The process of detecting a tumor is already a challenge. The removal of a tumor is another slow and difficult procedure. It’s normal for doctors to study more than 100 images, each displaying a thin slice of the tumor and the surrounding organs. Then, the painstakingly slow process of marking the border begins.
Medical professionals will typically go through each image and place markers in order to map out the tumor. It’s critical that the marking process is very accurate. Otherwise, radiotherapy beams may start frying the tumor and the surrounding healthy tissues.
It’s easy for the marking process to take hours. Now, with the help of AI, the process can be done in mere minutes.
One of the popular AI systems that are helping the NHS is Microsoft’s InnerEye. For now, patients with prostate cancer are the prime beneficiary of the InnerEye technology.
The process still starts by creating a scan of the tumor and the surrounding organs. After producing the images, the process of marking can begin. It’s in this part of the process in which InnerEye takes over.
InnerEye then assimilates the data, creates a 3D representation and automatically marks the border. The entire process only takes a couple of minutes.
InnerEye learned how to do the marking process by training on thousands of images from previous patients and with the guidance of experts. The system has already saved the lives of countless patients with prostate cancer. InnerEye is already in the process of learning how to mark brain tumors accurately.
In the future, InnerEye could potentially revolutionize the treatment of tumors. Currently, because of the costs and time-consuming process of marking and mapping, it’s typically done once. Once InnerEye develops to the point in which it can map and mark tumors in seconds, it can pave a way to “adaptive radiotherapy.”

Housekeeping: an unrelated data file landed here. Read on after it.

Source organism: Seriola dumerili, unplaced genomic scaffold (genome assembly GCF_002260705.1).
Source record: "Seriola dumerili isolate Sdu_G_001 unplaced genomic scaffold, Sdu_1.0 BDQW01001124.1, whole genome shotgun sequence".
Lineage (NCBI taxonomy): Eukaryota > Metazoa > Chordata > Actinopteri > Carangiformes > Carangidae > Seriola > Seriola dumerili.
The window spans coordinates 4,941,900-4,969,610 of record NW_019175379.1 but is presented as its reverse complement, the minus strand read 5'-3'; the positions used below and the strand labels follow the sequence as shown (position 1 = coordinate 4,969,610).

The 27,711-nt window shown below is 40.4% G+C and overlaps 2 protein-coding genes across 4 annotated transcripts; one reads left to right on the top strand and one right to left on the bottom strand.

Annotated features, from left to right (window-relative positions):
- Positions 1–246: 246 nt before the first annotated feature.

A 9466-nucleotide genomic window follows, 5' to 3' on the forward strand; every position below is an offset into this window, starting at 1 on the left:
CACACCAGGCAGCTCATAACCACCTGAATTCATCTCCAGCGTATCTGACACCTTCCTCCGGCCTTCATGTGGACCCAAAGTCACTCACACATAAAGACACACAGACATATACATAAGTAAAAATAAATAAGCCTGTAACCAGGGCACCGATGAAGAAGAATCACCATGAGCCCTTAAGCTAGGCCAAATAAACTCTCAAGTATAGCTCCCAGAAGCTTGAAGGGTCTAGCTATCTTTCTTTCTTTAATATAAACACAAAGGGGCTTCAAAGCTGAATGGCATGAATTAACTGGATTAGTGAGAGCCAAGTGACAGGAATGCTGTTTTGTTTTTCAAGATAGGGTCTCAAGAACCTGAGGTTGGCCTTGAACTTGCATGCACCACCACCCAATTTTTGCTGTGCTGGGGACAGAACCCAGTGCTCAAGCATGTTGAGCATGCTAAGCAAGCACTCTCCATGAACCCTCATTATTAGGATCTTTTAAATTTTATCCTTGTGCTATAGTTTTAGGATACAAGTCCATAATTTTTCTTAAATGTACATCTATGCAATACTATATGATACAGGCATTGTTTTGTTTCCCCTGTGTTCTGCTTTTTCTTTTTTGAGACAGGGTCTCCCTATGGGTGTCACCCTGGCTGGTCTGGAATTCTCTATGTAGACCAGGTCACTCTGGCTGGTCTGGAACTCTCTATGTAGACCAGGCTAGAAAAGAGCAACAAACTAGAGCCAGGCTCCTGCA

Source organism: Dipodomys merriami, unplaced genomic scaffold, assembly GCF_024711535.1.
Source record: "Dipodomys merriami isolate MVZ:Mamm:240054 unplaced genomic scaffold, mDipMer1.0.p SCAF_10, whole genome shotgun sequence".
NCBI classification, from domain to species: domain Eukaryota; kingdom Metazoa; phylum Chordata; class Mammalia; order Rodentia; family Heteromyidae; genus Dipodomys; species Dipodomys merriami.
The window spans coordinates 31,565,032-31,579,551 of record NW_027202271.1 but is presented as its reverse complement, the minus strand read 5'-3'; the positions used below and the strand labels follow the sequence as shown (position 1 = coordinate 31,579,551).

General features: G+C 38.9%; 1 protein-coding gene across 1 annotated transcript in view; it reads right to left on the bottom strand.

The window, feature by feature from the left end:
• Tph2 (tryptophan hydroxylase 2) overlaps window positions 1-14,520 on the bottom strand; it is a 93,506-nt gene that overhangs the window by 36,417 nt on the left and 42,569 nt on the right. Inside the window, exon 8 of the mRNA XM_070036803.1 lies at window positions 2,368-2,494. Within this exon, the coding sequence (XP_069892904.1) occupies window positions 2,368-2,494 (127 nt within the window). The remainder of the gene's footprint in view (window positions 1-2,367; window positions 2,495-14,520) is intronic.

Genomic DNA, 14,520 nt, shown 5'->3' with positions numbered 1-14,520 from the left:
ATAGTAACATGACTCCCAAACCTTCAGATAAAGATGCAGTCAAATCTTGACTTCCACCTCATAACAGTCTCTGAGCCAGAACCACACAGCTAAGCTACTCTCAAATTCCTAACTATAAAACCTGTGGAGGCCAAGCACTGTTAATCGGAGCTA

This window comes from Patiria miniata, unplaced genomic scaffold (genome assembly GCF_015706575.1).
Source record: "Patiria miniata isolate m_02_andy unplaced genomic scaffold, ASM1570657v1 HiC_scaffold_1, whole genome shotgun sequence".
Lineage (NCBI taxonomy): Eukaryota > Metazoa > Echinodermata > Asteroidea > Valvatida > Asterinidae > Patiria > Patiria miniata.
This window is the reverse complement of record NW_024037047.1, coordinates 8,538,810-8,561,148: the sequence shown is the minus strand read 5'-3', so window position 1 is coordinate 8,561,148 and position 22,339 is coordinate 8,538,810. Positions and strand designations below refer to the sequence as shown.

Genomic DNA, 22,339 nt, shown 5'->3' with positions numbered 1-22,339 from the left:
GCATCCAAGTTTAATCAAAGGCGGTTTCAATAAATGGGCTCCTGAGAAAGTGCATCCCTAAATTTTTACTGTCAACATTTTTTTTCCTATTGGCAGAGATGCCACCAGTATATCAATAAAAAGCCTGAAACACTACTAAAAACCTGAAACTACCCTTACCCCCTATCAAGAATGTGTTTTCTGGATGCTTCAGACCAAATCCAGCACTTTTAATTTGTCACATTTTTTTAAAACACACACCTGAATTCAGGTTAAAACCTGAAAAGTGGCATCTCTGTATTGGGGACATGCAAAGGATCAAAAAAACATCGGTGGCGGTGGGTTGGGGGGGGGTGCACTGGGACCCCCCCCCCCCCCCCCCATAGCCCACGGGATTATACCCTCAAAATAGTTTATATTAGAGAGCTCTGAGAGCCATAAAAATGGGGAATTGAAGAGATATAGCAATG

This means that instead of marking and mapping a tumor one time, InnerEye could continuously repeat the process while the radiotherapy treatment is in session. The simultaneous operation can significantly increase the accuracy in which the tumor is irradiated.
Other applications of AI in NHS are still in the works. However, the sky’s the limit. AI could help in the identification of skin cancer from images of moles. It may assist in detecting disorders in the eye through retinal scan images. It may even identify early heart diseases from echocardiograms. Some AI projects are very ambitious like assessing which among the stroke patients need more urgent care.
While AI technology in health care may sound like it’s coming straight from a futuristic sci-fi movie, it’s slowly becoming a reality. However, AI technology will not revolutionize the NHS in a single night.
Just like any medical innovation, AI systems must be carefully evaluated, tested and validated before they can be safely approved. Also, there’s a need for a method to “override” the AI’s diagnosis. A scenario in which the AI is telling the situation is low-risk while the lab tests indicate a high-risk situation is possible. Hence, a system should be in place to minimize confusion.